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Funeral Freeze



£700 isn’t a lot of money nowadays, but that’s precisely why MPs are raising questions about it. The Social Fund Funeral Payment (SFFP) has been frozen at £700 since 2003. It’s the money provided by the government to help people on low incomes bury or cremate a loved one, but MPs on the cross-party Work and Pensions Committee say that it’s no longer adequate. The cost of funerals has risen steadily since 2003, so that many families are being driven into debt when a loved one passes way.

Some of the rise in costs is due to higher charges levied by local councils for burial and cremation, but there is also wide variation in the average cost of funerals across the UK, reflecting differences in regional incomes and expectations. In 2015, customers were paying more than £5,000 in the London borough of Beckenham, while those in Northern Ireland could pay considerably less, around £3,000 in Belfast. But it’s impractical for struggling families to travel long distances to save on funeral costs and they might end up paying more for the journey than they saved. The SFFP doesn’t cover even the cheapest standard funeral, which means that funeral companies can offer only the most basic package for the price: a hurried direct burial or cremation, with no celebrant or service and no choice of coffin and flowers.

Such a minimal funeral can impose lasting psychological costs on grieving families, leaving them with feelings of guilt and regret that they were unable to say goodbye to a loved one in the way they would have wished. That’s if they accept the minimal package: some will avoid it by going into debt, giving their loved one a proper funeral but burdening themselves with re-payments for months and even years ahead. Because families on low incomes often have several children, they are placed in a particularly unhappy position. Should they honour the older generation who are passing away, paying for a good funeral, or apply their slender resources to giving the next generation the best possible start in life?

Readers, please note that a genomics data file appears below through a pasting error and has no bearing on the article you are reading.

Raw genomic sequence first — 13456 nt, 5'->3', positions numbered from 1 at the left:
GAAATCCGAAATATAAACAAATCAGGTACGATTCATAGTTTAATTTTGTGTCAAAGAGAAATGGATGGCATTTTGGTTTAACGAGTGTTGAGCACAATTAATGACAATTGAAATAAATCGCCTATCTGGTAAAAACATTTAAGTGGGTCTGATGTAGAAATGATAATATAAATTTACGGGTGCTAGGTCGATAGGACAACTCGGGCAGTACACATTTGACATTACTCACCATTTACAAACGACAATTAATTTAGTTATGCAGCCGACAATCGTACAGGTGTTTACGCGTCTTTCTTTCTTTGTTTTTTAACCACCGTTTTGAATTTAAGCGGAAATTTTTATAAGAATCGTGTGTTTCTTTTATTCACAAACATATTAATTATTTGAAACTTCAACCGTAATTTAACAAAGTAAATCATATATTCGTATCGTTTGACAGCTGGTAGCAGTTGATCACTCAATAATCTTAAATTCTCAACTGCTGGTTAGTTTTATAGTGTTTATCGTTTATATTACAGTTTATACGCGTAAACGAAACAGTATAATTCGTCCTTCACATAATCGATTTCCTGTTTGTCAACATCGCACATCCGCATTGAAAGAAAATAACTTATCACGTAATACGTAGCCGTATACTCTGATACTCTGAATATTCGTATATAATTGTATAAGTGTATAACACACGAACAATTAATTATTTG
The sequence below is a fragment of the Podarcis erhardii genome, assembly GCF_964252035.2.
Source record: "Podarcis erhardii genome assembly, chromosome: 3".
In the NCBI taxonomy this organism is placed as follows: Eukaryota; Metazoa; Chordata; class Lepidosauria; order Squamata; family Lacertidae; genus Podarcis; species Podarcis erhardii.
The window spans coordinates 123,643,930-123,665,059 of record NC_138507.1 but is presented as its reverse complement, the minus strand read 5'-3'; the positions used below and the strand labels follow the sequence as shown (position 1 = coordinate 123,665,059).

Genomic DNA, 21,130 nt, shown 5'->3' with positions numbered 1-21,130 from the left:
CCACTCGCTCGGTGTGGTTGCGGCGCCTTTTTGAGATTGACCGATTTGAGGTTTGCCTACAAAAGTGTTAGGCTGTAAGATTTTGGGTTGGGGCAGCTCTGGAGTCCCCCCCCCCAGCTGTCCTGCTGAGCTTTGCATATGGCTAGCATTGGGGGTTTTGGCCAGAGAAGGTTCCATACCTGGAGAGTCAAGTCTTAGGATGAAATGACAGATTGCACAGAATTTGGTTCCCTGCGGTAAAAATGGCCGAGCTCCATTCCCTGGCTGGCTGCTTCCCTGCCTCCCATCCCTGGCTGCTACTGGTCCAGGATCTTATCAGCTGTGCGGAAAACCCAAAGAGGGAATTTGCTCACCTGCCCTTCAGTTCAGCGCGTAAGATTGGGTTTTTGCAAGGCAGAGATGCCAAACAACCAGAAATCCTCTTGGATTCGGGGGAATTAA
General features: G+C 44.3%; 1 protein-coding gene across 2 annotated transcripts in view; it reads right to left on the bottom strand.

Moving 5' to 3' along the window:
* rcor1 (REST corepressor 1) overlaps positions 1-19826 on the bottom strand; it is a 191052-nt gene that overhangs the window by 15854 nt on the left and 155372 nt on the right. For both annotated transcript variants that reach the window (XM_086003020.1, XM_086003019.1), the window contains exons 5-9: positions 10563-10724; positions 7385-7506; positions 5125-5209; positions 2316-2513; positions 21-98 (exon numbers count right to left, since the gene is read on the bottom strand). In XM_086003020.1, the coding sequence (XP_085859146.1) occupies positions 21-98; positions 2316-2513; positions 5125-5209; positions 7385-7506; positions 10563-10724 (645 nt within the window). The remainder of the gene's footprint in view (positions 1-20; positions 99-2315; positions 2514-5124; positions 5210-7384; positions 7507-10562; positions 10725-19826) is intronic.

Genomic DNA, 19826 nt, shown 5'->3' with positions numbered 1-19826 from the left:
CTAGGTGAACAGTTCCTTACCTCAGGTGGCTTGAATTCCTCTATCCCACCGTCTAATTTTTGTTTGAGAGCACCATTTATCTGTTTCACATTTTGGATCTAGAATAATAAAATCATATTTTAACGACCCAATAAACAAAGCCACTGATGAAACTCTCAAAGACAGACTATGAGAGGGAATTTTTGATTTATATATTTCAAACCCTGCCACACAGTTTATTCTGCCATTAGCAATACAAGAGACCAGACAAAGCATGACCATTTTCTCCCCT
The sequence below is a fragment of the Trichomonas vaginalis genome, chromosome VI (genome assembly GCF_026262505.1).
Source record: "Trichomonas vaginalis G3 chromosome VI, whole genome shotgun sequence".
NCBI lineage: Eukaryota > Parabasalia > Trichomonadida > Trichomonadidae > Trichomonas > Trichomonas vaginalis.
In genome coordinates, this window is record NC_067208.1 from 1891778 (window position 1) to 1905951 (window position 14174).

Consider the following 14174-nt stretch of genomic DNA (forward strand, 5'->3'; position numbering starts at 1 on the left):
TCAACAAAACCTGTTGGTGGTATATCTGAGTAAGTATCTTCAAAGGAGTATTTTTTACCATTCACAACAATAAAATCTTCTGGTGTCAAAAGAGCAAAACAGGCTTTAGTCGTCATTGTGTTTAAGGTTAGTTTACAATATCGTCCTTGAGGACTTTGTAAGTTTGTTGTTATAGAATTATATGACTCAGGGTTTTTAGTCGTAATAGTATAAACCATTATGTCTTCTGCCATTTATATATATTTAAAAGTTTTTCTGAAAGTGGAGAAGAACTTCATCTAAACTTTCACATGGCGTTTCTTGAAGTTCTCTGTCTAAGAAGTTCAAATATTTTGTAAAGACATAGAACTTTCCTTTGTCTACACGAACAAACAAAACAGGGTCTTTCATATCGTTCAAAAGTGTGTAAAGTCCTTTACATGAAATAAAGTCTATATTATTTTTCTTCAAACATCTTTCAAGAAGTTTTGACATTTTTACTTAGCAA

The Work and Pensions Committee are also concerned that bureaucratic rules are aggravating the difficulties posed to these low-income families. The SFFP is means-tested and won’t be granted without a final bill from a funeral director, which means that the family must accept the funeral package on offer before knowing whether they will receive the SFFP. It is never easy to make important financial decisions when one is short of money, but it’s particularly difficult for those who are still grieving the loss of a loved one.

The Committee also thinks that the current rules are outdated. The SFFP apply to couples who were co-habiting or in a civil partnership, despite the steady rise in people who are making these life-style choices across the country. But will the government act on the recommendations made by the MPs on the Committee, who are drawn from all parties sitting in Parliament? Unfortunately, there are good reasons to be pessimistic. In an age of austerity, the government is looking to cut costs, not increase them, and the SFFP may be frozen for some time to come. However, it may be possible for the bureaucracy surrounding the payment to be streamlined and made fairer.

National Federation of Funeral Directors